Just to follow up on a post from a couple of days ago, the scores on New York’s new, more difficult school tests are in. Here’s how New York City did:
Across the city, 26 percent of students in third through eighth grade passed the state exams in English, and 30 percent passed in math, according to the New York State Education Department….Under the old exams last year, the city fared better: 47 percent of students passed in English, and 60 percent passed in math.
….The results galvanized critics of Mayor Michael R. Bloomberg, who has often pointed to improvements in test scores as evidence that his stewardship of city schools has been a success.
….Anticipating the outcry, the city and state arranged for the United States secretary of education, Arne Duncan, to participate in a conference call with reporters on Tuesday. In his remarks, Mr. Duncan said the shift to Common Core was a necessary recalibration that would better prepare students for college and the work force.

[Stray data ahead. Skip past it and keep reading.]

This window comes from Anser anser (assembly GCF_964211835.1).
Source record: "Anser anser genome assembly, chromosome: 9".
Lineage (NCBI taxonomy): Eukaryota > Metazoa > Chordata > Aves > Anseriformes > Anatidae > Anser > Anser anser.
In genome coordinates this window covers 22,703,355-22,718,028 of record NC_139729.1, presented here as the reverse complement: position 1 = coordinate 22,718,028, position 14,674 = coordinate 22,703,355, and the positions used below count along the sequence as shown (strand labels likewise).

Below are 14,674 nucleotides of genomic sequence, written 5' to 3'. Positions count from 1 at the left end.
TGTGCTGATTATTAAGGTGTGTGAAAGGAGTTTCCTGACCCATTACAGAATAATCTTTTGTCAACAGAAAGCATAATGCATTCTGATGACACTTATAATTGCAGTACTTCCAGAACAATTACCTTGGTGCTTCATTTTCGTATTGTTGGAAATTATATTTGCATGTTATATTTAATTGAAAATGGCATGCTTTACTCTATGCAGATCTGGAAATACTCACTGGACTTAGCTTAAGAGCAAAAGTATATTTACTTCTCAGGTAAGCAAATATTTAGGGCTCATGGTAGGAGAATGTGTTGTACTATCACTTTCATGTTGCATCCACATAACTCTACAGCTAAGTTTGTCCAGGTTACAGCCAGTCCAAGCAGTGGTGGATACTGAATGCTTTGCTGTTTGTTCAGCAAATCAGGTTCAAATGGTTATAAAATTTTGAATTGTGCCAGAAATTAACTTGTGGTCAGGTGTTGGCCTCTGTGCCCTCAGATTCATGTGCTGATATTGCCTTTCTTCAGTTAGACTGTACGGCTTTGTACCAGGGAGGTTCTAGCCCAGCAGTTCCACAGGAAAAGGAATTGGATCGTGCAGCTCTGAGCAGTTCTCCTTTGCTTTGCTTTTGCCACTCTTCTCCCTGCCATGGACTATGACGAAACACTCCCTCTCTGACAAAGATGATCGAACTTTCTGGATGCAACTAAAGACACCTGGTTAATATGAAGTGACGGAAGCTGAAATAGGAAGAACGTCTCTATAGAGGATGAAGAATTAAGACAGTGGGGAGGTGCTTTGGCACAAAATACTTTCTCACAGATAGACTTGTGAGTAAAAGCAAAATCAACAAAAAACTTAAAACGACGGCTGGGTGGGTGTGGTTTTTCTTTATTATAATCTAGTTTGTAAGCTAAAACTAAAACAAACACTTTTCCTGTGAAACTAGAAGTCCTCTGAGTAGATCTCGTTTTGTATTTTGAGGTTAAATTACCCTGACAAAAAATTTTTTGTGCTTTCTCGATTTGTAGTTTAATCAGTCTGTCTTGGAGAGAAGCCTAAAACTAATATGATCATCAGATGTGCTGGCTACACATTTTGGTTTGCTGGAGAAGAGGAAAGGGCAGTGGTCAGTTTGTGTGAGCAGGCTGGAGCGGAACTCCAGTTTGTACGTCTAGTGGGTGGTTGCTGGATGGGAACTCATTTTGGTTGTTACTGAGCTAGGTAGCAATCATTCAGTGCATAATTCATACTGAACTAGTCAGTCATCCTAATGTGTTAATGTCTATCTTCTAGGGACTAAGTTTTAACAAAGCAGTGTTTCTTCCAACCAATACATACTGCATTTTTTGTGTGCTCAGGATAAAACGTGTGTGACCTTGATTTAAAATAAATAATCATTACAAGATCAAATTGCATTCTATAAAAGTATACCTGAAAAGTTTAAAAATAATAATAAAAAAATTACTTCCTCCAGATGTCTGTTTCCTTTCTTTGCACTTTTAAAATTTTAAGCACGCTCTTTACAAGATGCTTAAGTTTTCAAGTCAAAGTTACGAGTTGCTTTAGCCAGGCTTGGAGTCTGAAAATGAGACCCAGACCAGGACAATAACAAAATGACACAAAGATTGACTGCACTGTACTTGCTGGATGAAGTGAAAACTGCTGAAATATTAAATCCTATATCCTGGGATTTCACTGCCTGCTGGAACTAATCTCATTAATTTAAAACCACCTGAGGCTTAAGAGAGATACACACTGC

“Too many school systems lied to children, families and communities,” Mr. Duncan said. “Finally, we are holding ourselves accountable as educators.”
This is all pretty silly. The only thing it proves is that you can pass or fail as many kids as you want by fiddling with a test. Make it hard enough, and even a national merit scholar will fail. Make it easy enough, and even a moron will pass. You can set the bar anywhere you like.
Is the new test a “better” measure of how much students know? Maybe. Maybe not. But it’s different, which means it tells you exactly nothing about how good Bloomberg’s stewardship of New York City schools has been over time. If you think test scores are a good way of measuring student performance, we already know the answer to that question: he’s done OK, but not great.